So I submitted my horror novel Crossroads (Facelessdoll: Book One) to Kindle Scout. What that basically means is that, for the next thirty days, readers like you can check out my campaign page for Crossroads, read an excerpt from the novel, and if you like what you see nominate the novel with a simple click of the mouse...or screen if doing so from a phone. The more nominations I get, the better my odds are of winning a publishing contract.
I get a contract, but what do YOU get? First you get a free version of each novel you've nominated and that gets published. Second, you get a say in what gets published by the industry; which is the way it should be.
Anyone with a valid Amazon account can participate. To get started, simply click this link: JASON J SERGI/KINDLE SCOUT If you like what you see, click NOMINATE and Amazon will take it from there.
And that's that.
Thanks to all of you who participate from the bottom of my black twisted heart. I love you all in my weird way.
Sunday, March 20, 2016
After a bit of streamlining and rescheduling, I've finally settled on the next project. And it's a big one...that will be chopped into manageable-to-read increments. You all know the drill by now: since the project's in its early stages, I can't reveal too much about it. I can say that it's a fantasy, it's a series with the working title of Pillars (very, very tentative--downright temporary, in fact), and that the first book in the series has the working title (also very tentative) of Settler.
I currently have about five books fully or partially outlined and which are to be included in the series, though each installment will be a stand alone for all intents and purposes. All the books will exist in the same world(s) and share the overall series arc. Think in terms of The Saga of Recluce and Malazan Book of The Fallen in terms of style, if not necessarily content.
I will officially begin work on Settler tomorrow and will continue to update and release details on the project's progress as I go.
In addition to gearing up for the new project, I've also been working on a slew of short stories these past couple of months. More on those if I get any good news, but there are about thirty editors out there probably shaking their heads after seeing my name come up in the slush pile.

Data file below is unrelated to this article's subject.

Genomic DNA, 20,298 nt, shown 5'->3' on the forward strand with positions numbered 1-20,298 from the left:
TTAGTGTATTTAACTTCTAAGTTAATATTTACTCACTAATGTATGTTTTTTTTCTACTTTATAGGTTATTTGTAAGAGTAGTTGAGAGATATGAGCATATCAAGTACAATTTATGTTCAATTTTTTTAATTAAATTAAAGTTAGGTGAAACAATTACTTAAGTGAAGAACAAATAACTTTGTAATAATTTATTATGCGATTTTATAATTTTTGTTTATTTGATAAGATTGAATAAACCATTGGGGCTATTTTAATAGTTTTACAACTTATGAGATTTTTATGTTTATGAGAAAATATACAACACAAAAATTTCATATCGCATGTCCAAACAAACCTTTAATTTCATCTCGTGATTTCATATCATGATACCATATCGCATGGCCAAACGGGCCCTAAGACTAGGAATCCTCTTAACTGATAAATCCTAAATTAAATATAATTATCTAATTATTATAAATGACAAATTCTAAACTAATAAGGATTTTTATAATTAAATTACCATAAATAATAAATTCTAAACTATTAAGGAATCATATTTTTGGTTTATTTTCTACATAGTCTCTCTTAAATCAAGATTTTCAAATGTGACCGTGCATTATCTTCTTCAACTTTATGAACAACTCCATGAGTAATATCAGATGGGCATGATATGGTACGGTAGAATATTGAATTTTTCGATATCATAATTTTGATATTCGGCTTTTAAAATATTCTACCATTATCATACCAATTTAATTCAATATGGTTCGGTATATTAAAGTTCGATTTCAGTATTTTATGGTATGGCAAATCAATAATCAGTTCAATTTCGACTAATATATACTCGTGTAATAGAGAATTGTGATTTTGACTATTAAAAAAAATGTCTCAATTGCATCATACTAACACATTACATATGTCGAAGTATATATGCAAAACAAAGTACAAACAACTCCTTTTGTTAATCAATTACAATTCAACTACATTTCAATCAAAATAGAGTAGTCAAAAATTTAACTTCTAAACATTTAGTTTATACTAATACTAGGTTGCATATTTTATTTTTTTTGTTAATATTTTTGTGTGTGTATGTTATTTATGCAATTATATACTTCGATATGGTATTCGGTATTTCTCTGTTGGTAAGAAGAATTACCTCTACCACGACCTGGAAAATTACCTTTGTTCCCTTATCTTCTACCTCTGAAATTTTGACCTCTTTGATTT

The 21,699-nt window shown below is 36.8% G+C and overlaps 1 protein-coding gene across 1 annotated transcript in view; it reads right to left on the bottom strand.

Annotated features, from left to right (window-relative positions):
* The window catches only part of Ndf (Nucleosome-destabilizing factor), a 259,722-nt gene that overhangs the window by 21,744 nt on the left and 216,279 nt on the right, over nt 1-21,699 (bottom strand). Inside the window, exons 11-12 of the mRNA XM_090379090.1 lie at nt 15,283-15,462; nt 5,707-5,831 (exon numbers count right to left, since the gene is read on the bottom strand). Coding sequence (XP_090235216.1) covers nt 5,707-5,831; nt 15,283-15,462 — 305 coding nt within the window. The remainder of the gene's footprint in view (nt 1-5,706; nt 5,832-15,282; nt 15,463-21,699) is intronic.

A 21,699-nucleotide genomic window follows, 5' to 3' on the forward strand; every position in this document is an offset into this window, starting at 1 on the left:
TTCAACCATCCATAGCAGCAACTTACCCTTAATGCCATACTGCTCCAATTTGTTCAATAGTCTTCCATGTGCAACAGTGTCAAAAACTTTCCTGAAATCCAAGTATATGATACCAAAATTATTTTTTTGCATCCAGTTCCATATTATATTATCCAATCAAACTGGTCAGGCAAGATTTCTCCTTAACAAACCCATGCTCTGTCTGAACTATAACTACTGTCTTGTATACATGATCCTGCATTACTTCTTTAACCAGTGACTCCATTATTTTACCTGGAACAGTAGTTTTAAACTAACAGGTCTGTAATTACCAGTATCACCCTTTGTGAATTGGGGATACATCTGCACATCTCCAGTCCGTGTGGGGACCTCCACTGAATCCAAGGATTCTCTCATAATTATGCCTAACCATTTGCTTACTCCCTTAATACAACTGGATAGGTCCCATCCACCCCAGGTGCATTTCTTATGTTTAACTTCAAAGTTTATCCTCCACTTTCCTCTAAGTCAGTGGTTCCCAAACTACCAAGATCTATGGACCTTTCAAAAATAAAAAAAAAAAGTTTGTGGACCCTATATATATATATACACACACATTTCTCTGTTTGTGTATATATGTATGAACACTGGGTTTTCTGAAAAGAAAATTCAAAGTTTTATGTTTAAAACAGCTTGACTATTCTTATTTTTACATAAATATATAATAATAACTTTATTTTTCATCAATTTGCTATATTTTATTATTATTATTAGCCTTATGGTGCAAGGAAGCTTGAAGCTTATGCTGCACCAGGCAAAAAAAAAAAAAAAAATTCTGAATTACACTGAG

That's it for now; hope you're all having a good Spring day wherever you are.
Saturday, March 5, 2016
First things first: as I said in my last post, most of my Varsavian Press titles had been discontinued, though Forvian Sphere and Children of The Forgotten are still active for now. My reasoning behind taking down the other titles was that I've long been feeling like I've been hitting the proverbial dead mule. Self-publishing has it's ups and downs. In my personal experience there are more downs than ups...a lot more.
An issue all authors have, high and low, is when you first burst onto the scene you're usually a small fish among thousands of other small fish in a really big fucking ocean filled with sharks and kraken. The goal is to become one of the big shots and that requires whoring one's self out to Agents, Editors, Reviewers, and Readers, all in the hopes that at least one will pick up the book you've slaved months and years over and lead you to the first rung on the ladder to The Writer's Promise Land.
I need a revitalization: I want to break away from the self-pub world and separate myself from the stigma. I've read hundreds of self-published stories by a few dozen different authors over the past four or five years, and the fact is: some were really great; some were good; but the vast majority sucked in one way or another, be it because of story, grammar, structure....and this hasn't changed. Logic dictates that as the self-publishing industry grows, the quality of the works should improve.
It got me thinking that the publishing industry DOES need a slush master, a divine hand to cast judgement down on the unworthy.
And maybe I'm deluded; maybe most of my work sucks as well; I'm willing to admit that. But I'll evolve and continue to get better with the goal of giving any potential reader the best possible product; something that will take them away from reality and enrich their lives in some way, large or small.
Since my last post (and even before) I've been working on several projects, including a plethora of short stories, and outlines on two series...one a Fantasy, one an Alt History/Future. Nothing more to report on those right now though.
That's it for now.
From one very small fish to the sharks above....I'm coming for you.
PS: My non-self-published books: The Vatters of Klon and The Road to The Golden Griffin series are still in print as well; check them out---wink